Pregnancy outcomes were similar for women who underwent kidney transplants in childhood and those who received transplants as adults, according to findings published Feb. 2 in JAMA Pediatrics.
Live births occurred in 76% of pregnancies in women who received kidney transplants as children, compared with 77% of pregnancies among women who received transplants as adults, wrote Melanie L. Wyld and her colleagues from Sydney Medical School in Australia.
The study examined a total of 101 pregnancies in 66 women who received transplants before age 18 years, and 626 pregnancies in 401 women who were adults at the time of transplant.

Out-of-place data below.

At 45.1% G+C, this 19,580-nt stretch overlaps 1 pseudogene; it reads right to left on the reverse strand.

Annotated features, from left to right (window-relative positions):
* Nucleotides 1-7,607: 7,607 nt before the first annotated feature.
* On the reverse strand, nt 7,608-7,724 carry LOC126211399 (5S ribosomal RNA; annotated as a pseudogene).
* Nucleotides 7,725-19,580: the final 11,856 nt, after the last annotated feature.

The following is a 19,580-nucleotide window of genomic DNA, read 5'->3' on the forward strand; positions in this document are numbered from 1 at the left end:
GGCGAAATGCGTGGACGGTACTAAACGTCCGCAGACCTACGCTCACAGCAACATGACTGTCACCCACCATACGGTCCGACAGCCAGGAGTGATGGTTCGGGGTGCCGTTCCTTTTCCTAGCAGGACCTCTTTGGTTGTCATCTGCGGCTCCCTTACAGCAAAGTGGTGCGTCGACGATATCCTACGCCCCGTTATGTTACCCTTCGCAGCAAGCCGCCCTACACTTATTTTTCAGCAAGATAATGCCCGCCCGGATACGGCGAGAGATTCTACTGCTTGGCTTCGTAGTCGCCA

Mean gestational age and prematurity incidence were also similar in the two groups, with child-transplant recipients having a mean gestational age of 35 weeks, and adult-transplant recipients having a mean gestational age of 36 weeks.
Incidence of prematurity was 45% in child-transplant mothers and 53% in adult-transplant mothers, the researchers reported.
“To our knowledge, this study is the first to look at pregnancy outcomes for women who received a kidney transplant as a child,” the researchers wrote. These results should “provide comfort to such mothers and their physicians that their early onset of kidney failure and longer period of posttransplant exposure to immunosuppression do not adversely affect their pregnancy outcomes,” they added.
Read the full article at: JAMA Pediatr. 2015;169(2):e143626. (doi:10.1001/jamapediatrics.2014.3626).